About the sponsor
Introduction By James Bickers, senior editor, Digital Signage Today
Chapter 1 Why customers need assistance
The rise of the "citizen royalty"
The eternal turnover dilemma
The solutions are at hand
Chapter 2 Assisting customers with self-service kiosks
How live-assist works
Case study: Virgin Mobile sales-assist kiosks entice and educate customers
Case study: Sears improves in-store experience with gift-registry and product-information kiosks
Chapter 3 Assisting customers with digital signage
Case study: Koodo Mobile integrates digital signage into triggered-response display
Chapter 4 Digital signage deployment planning, from start to finish
Where to begin?
Case study: Office Max uses digital signage to sell in-store printing services
Chapter 5 Teaching employees with assisted-selling devices
Our grandparents had it easy, at least in some respects.
Im certainly not advocating a return to the days of hand-pumping all of our water from a well, but theres an unquestionable appeal in the way shopping once took place.
If you needed a set of tires for your car, there was an expert somewhere in your town he had a small handful of choices, and you usually could trust him to steer you toward the right one. Today, those choices are far too numerous for any one expert.
Instead of occupying a few square feet of floor space, they occupy one or more catalogs, each a few inches thick. When our parents went shopping for their first television set (or color television, or radio, or whatever the case may be), they had to contend with the amount of room there was in the den and which cabinet would look nicest next to the existing furniture. Today, woe to the television shopper who hasnt read one or more books on the topic.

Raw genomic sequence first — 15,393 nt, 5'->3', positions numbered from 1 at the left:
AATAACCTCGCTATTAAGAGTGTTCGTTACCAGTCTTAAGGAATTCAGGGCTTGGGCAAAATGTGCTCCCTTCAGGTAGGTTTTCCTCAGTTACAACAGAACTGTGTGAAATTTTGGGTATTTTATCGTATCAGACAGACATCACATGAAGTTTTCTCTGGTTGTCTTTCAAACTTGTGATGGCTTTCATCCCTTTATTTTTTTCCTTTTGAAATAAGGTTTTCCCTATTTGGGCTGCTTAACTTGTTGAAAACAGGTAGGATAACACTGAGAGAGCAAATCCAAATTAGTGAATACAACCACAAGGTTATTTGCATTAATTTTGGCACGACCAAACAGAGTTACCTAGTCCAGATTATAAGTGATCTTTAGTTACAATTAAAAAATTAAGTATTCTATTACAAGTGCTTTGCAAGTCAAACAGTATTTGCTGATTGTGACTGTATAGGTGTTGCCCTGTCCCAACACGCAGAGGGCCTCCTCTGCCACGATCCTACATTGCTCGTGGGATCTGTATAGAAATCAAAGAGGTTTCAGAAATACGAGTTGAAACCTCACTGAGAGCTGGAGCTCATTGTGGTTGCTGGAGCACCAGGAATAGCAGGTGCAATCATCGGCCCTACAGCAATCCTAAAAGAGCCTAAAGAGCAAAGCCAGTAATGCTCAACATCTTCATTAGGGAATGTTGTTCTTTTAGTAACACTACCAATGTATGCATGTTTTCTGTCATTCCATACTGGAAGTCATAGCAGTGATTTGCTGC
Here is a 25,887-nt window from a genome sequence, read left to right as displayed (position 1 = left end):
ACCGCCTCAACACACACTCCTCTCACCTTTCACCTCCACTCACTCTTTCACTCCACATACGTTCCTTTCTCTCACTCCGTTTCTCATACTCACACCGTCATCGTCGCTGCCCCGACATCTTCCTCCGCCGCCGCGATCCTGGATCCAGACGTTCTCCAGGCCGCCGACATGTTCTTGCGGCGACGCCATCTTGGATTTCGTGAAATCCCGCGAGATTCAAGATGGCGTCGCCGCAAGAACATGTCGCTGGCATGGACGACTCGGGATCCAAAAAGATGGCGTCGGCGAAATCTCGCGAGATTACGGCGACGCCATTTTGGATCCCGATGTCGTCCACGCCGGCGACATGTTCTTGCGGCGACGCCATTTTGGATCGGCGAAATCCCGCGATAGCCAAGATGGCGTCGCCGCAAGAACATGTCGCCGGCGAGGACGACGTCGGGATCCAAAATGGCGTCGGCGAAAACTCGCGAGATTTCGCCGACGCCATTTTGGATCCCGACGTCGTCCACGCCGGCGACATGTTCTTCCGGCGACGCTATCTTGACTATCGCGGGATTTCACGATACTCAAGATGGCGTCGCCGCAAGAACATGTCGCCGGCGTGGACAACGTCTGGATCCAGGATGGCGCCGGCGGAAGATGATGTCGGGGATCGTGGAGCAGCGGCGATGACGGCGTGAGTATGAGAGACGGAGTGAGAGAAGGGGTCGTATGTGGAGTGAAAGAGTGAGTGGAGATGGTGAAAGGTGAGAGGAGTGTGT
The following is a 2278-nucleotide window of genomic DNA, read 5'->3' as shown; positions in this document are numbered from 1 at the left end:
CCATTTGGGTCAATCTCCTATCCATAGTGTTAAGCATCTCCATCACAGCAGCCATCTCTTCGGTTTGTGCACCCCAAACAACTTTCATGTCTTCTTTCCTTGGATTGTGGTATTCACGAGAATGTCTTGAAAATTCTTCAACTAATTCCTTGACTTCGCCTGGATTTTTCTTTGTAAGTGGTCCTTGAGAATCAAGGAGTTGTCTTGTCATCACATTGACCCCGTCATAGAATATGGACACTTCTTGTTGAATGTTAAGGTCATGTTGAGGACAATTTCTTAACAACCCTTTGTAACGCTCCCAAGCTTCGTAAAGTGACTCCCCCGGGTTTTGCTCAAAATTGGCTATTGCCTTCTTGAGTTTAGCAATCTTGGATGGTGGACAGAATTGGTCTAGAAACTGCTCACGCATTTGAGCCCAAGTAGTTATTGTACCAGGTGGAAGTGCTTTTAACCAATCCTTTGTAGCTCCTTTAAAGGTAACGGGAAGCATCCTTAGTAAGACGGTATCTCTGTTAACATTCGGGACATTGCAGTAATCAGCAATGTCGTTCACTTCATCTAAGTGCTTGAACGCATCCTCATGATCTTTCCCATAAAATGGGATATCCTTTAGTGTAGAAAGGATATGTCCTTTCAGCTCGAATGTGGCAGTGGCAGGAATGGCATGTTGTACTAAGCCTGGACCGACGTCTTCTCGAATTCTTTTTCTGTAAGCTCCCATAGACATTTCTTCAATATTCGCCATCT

The modern electronics department is an acronym zoo of advanced features, high-definition this and progressive-scan that. And what would our forefathers have thought if they had been granted a view of a modern pharmaceutical commercial? After all, arent the doctors the ones who are supposed to tell us what medicines to take, not the other way around? Consumers are being required to make more choices with each passing season.
We once could rely on the friendly experts down the street; today, those experts are either gone or diminished in their knowledge.
This is not a criticism of the merchant, either for who can be an expert on every variety of widget when the sheer volume of them grows to such Olympian levels? Retailers have struggled with this issue for some time, the search for a perfect balance between quantity of product and ease of consumer education.
The Internet and its total reinvention of the customer/product relationship has both improved and worsened this situation: Retailers can now reference their Web inventory and carry an infinite number of products, but that only ups the ante in terms of what consumers expect. The walls of the retail environment have been expanded indefinitely, and like toothpaste out of the tube, it cannot be put back the way it was. The optimist a camp we are firmly a part of sees this as positive on the whole.
More products and consumer education equal more opportunities for sales, and good sales at that sales that echo in the customers mind as a positive experience, one he wants to repeat. But all of this new information needs to be harnessed, and thats the goal of this publication to educate you on the tools available to help you provide better service and influence your customers shopping habits with assisted-selling devices.
If youre a retailer, or if you provide support for retailers, we think youll find this information valuable.